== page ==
Traditional hotel design and construction for flagship brands is fairly straightforward; there’s a solid prototype, consistent finishes and similar site locations that require only minor design adjustments from site location to site location. There are also historical costs that a general contractor can reference to develop a solid estimate for the property’s construction. But, in an effort to reach a new generation of travelers between the ages of 18 and 34, major hotel chains are building fewer traditionally branded properties and are rolling out new hotel brands with non-cookie cutter, boutique-like features, targeted to this demographic’s tastes and needs.
When building a new hotel brand, the design process is fluid, more iterative and constantly changing because there is no existing or historical precedent. A general contractor with experience rolling out new hotel brands knows how to truly partner with the developer, owner, franchisee and architect, as well as the hotel brand management to keep the project moving forward without compromising vision, quality or the brand look and feel that make it unique and appealing to the target guest.
Understanding The Brand and Its Vision
Of course, none of this is possible unless someone can communicate and interpret the brand vision. Being able to understand and translate that brand vision into a tangible thing is a talent. You either have it or you don’t. And it requires a contractor who is willing to invest the time understanding the brand.
The contractor that gets it wants to participate in team meetings as early as possible to understand how all stakeholders—developer, hotel management, franchisor, franchisee and architect—interpret that brand so that the contractor can be most effective in bringing them all together through compromise and collaboration to reach an end product upon which everyone can agree.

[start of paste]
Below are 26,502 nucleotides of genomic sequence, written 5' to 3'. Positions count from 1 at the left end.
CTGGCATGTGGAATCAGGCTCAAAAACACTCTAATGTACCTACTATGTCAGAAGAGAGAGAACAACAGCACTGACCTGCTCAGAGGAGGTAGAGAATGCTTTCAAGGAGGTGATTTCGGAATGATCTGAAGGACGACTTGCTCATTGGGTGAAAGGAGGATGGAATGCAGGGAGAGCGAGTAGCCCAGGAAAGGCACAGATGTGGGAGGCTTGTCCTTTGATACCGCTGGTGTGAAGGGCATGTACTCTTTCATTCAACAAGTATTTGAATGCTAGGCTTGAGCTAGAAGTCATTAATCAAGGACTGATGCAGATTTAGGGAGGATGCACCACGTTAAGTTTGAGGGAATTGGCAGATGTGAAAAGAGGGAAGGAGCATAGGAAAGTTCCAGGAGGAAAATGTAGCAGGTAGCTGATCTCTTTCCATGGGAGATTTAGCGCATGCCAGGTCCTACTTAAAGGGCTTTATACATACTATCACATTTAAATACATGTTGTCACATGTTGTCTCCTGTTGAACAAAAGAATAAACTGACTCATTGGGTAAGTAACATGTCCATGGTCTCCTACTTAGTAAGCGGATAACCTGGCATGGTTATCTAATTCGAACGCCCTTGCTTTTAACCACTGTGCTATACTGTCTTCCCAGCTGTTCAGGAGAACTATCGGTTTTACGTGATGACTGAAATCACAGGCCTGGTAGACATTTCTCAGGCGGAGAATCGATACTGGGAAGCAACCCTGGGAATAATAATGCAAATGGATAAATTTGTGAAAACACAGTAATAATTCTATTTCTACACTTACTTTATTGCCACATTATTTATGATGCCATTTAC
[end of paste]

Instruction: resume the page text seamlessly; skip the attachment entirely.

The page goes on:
Constructability reviews are standard to every project but with a new hotel rollout, these are intensified and the process more iterative, happening at every stage of design.
Expert value engineering is critical. A contractor’s depth of product knowledge and ability to procure acceptable alternates is often the difference in being able to get the project into budget and meet the construction timeline. Value analysis is also key in navigating the unknowns in the initial preconstruction phase as well as during construction as the brand’s physical manifestation evolves. Often, a contractor’s depth of resources and knowledge can facilitate a change in an FF&E manufacturer or an alternate source for materials that will result in a savings to the project.
A Nimble Contractor
A contractor’s ability to move quickly cannot be understated. Flexibility and agility are essential. Changes can happen even after the FF&E installation phase has begun. A contractor must anticipate and be able to react quickly, efficiently and effectively to these changes, before, during and sometimes even after construction.
For example, an owner may specify a certain light fixture but upon installation may not like the light levels it provides. Or maybe the owner decides at the last minute to offer more than just breakfast service, requiring design reconfiguration to accommodate a larger kitchen.
These changes can be of little consequence or they can require significant rework. A good contractor can mitigate the change with the least amount of impact to overall schedule and budget providing owners/brand reps with the information they need to make the best decisions regarding their properties through effective cost benefit analysis.
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